Writ­ten from a young boy’s point of view, with words and draw­ings appro­pri­ate for some­one his age, this is a straight­for­ward sto­ry that explores the many emo­tions a bereaved child may expe­ri­ence, from anger and guilt to sad­ness and bewil­der­ment. Ulti­mate­ly, Miss­ing Mom­my focus­es on the positive―the recog­ni­tion that the child is not alone but still part of a fam­i­ly that loves and sup­ports him.

A Monster Calls  

A Mon­ster Calls
writ­ten by Patrick Ness
Inspired by an idea from Siob­han Dowd
Can­dlewick Press, 2011

At sev­en min­utes past mid­night, thir­teen-year-old Conor wakes to find a mon­ster out­side his bed­room win­dow. But it isn’t the mon­ster Conor’s been expect­ing, the one from the night­mare he’s had near­ly every night since his moth­er start­ed her treat­ments. The mon­ster in his back­yard is dif­fer­ent. It’s ancient. And wild. And it wants some­thing from Conor. It wants the truth. From the final idea of award-win­ning author Siob­han Dowd — whose pre­ma­ture death from can­cer pre­vent­ed her from writ­ing it her­self — Patrick Ness has spun a haunt­ing and dark­ly fun­ny nov­el of mis­chief, loss, and mon­sters both real and imag­ined.

My Father's Words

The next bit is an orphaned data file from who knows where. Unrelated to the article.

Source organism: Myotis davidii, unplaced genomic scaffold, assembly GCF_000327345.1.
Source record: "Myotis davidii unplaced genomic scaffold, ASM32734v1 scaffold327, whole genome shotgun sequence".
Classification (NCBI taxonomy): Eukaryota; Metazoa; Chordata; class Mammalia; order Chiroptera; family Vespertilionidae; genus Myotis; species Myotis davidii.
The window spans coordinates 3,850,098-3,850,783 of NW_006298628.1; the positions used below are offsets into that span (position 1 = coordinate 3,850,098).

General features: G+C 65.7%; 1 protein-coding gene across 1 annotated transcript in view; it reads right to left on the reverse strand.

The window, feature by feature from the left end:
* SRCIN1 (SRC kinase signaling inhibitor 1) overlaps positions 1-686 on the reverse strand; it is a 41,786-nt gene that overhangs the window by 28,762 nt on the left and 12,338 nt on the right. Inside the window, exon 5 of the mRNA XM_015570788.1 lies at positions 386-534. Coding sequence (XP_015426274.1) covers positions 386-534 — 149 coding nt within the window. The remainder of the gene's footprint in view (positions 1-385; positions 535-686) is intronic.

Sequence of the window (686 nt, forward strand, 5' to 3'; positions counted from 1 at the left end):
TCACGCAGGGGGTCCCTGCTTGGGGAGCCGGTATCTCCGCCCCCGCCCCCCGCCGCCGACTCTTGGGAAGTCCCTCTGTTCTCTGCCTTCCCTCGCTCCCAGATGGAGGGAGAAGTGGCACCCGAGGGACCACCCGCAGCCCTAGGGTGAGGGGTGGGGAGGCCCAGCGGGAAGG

My Father’s Words
writ­ten by Patri­cia MacLach­lan
Kather­ine Tegen Books / Harper­Collins, 2018

In the midst of a lov­ing fam­i­ly, Finn and Fiona are secure in their par­ents’ love and car­ing. When their father meets with an acci­dent, they must learn how to cope with­out him. A friend sug­gests they work at an ani­mal res­cue shel­ter, which may be their way out of the sor­row. A car­ing, gen­tle book. 

Nana Upstairs & Nana Downstairs  

Nana Upstairs & Nana Down­stairs
writ­ten and illus­trat­ed by Tomie de Pao­la
G.P. Put­nam’s Sons, 1997

Tom­my is four years old, and he loves vis­it­ing the home of his grand­moth­er, Nana Down­stairs, and his great-grand­moth­er, Nana Upstairs. But one day Tom­my’s moth­er tells him Nana Upstairs won’t be there any­more, and Tom­my must strug­gle with say­ing good­bye to some­one he loves. This is a qui­et sto­ry about a lov­ing fam­i­ly.

The Next Place  

The Next Place
writ­ten and illus­trat­ed by War­ren Han­son
Wald­man House Press, 2002

Sev­er­al librar­i­ans rec­om­mend­ed this book as one that brings com­fort after loss. With words and paint­ings, it depicts a jour­ney of light and hope to a place where earth­ly hurts are left behind.

Ocean Meets Sky  

Ocean Meets Sky
writ­ten and illus­trat­ed by Ter­ry Fan and Eric Fan
Simon & Schus­ter, 2018

In a tour-de-force of illus­tra­tion and sto­ry­telling, the Fan Broth­ers share the sto­ry of Finn, who planned an ocean voy­age with his beloved grand­fa­ther. After grand­fa­ther’s death, Finn builds a boat to take that voy­age on what would have been his grand­fa­ther’s 90th birth­day. With this ges­ture of hon­or and respect, sail­ing to the place where the ocean meets the sky, Finn finds com­fort, sail­ing through pages of won­der until his moth­er calls him home.